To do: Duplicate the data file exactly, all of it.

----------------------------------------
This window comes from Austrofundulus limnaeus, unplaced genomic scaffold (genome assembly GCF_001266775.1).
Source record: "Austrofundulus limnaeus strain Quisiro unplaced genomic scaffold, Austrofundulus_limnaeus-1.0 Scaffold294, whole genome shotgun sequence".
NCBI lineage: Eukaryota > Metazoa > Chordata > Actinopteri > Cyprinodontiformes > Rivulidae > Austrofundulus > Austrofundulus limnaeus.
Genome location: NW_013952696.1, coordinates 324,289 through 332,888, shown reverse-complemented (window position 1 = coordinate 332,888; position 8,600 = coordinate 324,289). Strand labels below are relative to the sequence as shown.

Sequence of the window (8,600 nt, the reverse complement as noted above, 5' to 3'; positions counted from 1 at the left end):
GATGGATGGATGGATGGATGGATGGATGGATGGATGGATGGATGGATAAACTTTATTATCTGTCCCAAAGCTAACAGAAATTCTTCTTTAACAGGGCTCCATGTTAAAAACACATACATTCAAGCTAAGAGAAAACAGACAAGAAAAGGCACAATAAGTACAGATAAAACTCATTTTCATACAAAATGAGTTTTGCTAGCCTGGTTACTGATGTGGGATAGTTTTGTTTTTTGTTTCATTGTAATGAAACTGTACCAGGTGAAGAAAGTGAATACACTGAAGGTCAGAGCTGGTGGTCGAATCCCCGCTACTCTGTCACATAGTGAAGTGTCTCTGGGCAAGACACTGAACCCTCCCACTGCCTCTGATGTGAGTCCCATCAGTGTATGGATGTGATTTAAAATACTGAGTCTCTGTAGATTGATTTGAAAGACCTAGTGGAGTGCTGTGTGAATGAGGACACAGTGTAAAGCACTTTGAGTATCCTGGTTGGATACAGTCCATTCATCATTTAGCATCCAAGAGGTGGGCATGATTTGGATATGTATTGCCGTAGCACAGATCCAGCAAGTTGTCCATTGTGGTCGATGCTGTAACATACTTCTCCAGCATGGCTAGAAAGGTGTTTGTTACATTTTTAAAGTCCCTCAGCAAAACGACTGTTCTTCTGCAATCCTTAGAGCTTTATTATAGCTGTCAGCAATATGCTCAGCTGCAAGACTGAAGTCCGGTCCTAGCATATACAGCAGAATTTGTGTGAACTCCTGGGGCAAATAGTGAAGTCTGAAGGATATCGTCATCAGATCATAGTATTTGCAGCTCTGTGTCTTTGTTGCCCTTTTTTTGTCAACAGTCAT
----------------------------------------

This window comes from Austrofundulus limnaeus, unplaced genomic scaffold (genome assembly GCF_001266775.1).
Source record: "Austrofundulus limnaeus strain Quisiro unplaced genomic scaffold, Austrofundulus_limnaeus-1.0 Scaffold294, whole genome shotgun sequence".
NCBI lineage: Eukaryota > Metazoa > Chordata > Actinopteri > Cyprinodontiformes > Rivulidae > Austrofundulus > Austrofundulus limnaeus.
Genome location: NW_013952696.1, coordinates 324,289 through 332,888, shown reverse-complemented (window position 1 = coordinate 332,888; position 8,600 = coordinate 324,289). Strand labels below are relative to the sequence as shown.

Sequence of the window (8,600 nt, the reverse complement as noted above, 5' to 3'; positions counted from 1 at the left end):
GATGGATGGATGGATGGATGGATGGATGGATGGATGGATGGATGGATAAACTTTATTATCTGTCCCAAAGCTAACAGAAATTCTTCTTTAACAGGGCTCCATGTTAAAAACACATACATTCAAGCTAAGAGAAAACAGACAAGAAAAGGCACAATAAGTACAGATAAAACTCATTTTCATACAAAATGAGTTTTGCTAGCCTGGTTACTGATGTGGGATAGTTTTGTTTTTTGTTTCATTGTAATGAAACTGTACCAGGTGAAGAAAGTGAATACACTGAAGGTCAGAGCTGGTGGTCGAATCCCCGCTACTCTGTCACATAGTGAAGTGTCTCTGGGCAAGACACTGAACCCTCCCACTGCCTCTGATGTGAGTCCCATCAGTGTATGGATGTGATTTAAAATACTGAGTCTCTGTAGATTGATTTGAAAGACCTAGTGGAGTGCTGTGTGAATGAGGACACAGTGTAAAGCACTTTGAGTATCCTGGTTGGATACAGTCCATTCATCATTTAGCATCCAAGAGGTGGGCATGATTTGGATATGTATTGCCGTAGCACAGATCCAGCAAGTTGTCCATTGTGGTCGATGCTGTAACATACTTCTCCAGCATGGCTAGAAAGGTGTTTGTTACATTTTTAAAGTCCCTCAGCAAAACGACTGTTCTTCTGCAATCCTTAGAGCTTTATTATAGCTGTCAGCAATATGCTCAGCTGCAAGACTGAAGTCCGGTCCTAGCATATACAGCAGAATTTGTGTGAACTCCTGGGGCAAATAGTGAAGTCTGAAGGATATCGTCATCAGATCATAGTATTTGCAGCTCTGTGTCTTTGTTGCCCTTTTTTTGTCAACAGTCAT